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Using Stories to Teach Maths Ages 7 to 9

Using Stories to Teach Maths Ages 7 to 9

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Using Stories to Teach Maths Ages 7 to 9

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Jul 19, 2012


Make the teaching of Maths a more exciting and creative cross-curricular experience! This innovative series provides original and fun stories, sketches and poems to use as the basis for teaching objectives from the Mathematics Programme of Study. The stories are supported by differentiated lesson plans and original resources such as card games and suggestions for kinaesthetic activities.
Ages 7-9 stories include: Round up Rebellion, Dodgy Divisions, Decimal Dilemma, Right Angle Tangle, The Unsquare Square, Mad Measures, One Out of Two People, Time Table Poems, Metric v Imperial Poem. The stories have been road-tested in schools and the children thoroughly enjoyed them!
Jul 19, 2012

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Using Stories to Teach Maths Ages 7 to 9 - Way Steve

Title page

Using stories to teach Maths

Ages 7–9

Steve Way & Simon Hickton

Copyright page

Published by

Hopscotch, a division of

MA Education,

St Jude’s Church, Dulwich Road,

London, SE24 0PB

020 7738 5454

©2011 MA Education Ltd.

Written by Steve Way & Simon Hickton

Illustrated by Emma Turner,

Fonthill Creative, 01722 717057

All rights reserved. This resource is sold subject to the condition that it shall not, by way of trade or otherwise, be lent, hired out or otherwise circulated without the publisher’s prior consent in any form of binding or cover other than that in which it is published and without a similar condition, including this condition, being imposed upon the subsequent purchaser.

No part of this publication may be reproduced, stored in a retrieval system, or transmitted, in any form or by any means, electronic, mechanical, photocopying, recording or otherwise, without the prior permission of the publisher, except where photocopying for educational purposes within the school or other educational establishment that has purchased this book is expressly permitted in the text.

Every effort has been made to trace the owners of copyright of material in this book and the publisher apologises for any inadvertent omissions. Any persons claiming copyright for any material should contact the publisher who will be happy to pay the permission fees agreed between them and who will amend the information in this book on any subsequent reprint.


Hello! We hope you enjoy using this book and that the ideas in it help add to your toolbox of resources for teaching mathematics.

About the series

The main idea behind Using Stories to teach Maths Age 7 to 9 is to provide a way of looking at maths that the children have to learn in school from a fresh angle. This means that their learning can be enhanced by looking at maths ideas in different ways. Using the stories can be a fun way of helping the children with their learning and their revision. It also helps children to understand maths by encountering it in different contexts, such as the imaginary situations in the stories and in real-life situations. Every different way in which a child (or an adult!) comes across a maths concept enhances a child’s ability to learn and understand the concept and to remember it. The age categories we have put each story in are of course only a guide as all children are different and they can be of interest and use to older or younger children in the same or different contexts.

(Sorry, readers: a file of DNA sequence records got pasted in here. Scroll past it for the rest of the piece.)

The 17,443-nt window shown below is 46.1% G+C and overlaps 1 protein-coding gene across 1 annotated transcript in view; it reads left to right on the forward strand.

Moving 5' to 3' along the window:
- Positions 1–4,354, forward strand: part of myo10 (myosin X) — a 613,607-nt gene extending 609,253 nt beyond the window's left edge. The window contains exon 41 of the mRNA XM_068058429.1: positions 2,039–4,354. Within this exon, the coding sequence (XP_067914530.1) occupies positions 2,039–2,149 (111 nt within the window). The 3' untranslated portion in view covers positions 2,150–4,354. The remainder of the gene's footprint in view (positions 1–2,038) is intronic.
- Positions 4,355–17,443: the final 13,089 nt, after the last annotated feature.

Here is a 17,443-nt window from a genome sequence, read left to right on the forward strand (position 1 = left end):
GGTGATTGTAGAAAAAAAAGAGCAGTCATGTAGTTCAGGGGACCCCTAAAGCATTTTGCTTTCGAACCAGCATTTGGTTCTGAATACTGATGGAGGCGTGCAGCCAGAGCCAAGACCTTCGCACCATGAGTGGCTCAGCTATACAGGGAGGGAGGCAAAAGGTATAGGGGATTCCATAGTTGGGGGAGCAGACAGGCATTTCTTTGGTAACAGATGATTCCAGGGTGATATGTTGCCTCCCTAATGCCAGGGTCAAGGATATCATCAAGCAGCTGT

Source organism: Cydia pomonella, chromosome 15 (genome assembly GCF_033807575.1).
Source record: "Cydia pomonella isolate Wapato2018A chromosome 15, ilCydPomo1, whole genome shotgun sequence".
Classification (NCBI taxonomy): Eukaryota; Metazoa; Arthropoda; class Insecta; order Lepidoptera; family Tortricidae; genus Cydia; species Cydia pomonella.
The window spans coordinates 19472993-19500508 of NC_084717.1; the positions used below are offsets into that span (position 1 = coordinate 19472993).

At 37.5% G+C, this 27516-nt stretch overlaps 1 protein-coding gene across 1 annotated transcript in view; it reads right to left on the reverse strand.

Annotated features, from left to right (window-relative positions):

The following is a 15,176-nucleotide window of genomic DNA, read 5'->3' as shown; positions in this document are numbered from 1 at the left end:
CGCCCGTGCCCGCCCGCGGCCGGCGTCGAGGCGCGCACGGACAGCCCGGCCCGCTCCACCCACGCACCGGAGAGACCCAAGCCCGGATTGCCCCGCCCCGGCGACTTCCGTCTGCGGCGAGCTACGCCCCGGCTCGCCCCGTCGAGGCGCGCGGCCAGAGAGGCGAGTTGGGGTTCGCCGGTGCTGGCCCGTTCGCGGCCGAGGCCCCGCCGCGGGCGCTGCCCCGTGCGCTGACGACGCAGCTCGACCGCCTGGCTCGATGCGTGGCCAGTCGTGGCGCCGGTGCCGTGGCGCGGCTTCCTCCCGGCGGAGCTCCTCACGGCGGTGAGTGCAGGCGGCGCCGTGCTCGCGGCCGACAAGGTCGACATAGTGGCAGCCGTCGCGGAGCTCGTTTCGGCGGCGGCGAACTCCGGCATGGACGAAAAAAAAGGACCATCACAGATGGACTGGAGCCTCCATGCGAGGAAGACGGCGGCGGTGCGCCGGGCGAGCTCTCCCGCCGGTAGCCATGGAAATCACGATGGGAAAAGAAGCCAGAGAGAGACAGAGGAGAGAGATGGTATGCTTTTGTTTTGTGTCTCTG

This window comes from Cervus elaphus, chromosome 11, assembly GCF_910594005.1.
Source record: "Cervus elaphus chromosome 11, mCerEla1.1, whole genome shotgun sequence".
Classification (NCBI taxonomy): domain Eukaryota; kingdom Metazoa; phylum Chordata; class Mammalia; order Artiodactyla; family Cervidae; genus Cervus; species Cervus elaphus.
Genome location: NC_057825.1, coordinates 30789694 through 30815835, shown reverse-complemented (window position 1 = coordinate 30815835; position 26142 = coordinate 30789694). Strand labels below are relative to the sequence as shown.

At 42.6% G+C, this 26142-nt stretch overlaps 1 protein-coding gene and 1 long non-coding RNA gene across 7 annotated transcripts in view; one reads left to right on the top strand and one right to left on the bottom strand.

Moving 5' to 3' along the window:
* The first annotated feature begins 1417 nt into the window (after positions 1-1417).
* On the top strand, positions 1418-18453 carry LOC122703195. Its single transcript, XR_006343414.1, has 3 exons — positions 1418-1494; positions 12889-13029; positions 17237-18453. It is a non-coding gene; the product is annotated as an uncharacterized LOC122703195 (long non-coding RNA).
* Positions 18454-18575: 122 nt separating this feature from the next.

By making maths fun the barriers to learning that they often create (I can’t do maths, maths is boring or similar phrases that they may have picked up from others) can be dissolved and the children gain more confidence and facility to understand and use mathematical concepts and this can lead to a far more positive approach and attitude to the rest of their mathematical learning. Having used these stories and poems in many schools around the UK, we are confident that the children will enjoy engaging with them and learning from them.

Reading the stories

The stories and poems in the book have been written and road-tested over a number of years in schools across the UK. They were originally written using the Mathematics Programme of study as a guide to provide ideas for pieces we could write. For this reason we hope that between them the stories and poems can provide a resource for initiating or supporting work for many of the learning objectives of the Mathematics Programme of study. In the teacher’s notes we also suggest follow up work, often incorporating worksheets or the illustrations that accompany the pieces, which you can use to create a whole lesson around each piece. Of course suggested lesson plans are only a guide and so you can pick and choose the suggestions and ideas that will work best in your school, with your class etc.

When you read the children the story we recommend that you read them the story twice. The first time as a story in its truest sense – a story they can listen to and enjoy as a piece of narrative, without it being broken up and dissected as it’s told. Hopefully the enjoyment they get from the story will enhance their enjoyment of the mathematics they are learning. However on the first reading of the story, they may have been so involved in the plot etc that they miss some of the maths ideas that are used in the story. So on the second reading you can get the children to focus on the maths ideas that weave into the story by stopping at the points where a new concept enters into the narrative and discussing its role in the story, using an enlarged copy. This also means that the children will be able to enjoy seeing – and learning from! – the illustrations and many of the children will enjoy reading the story with you.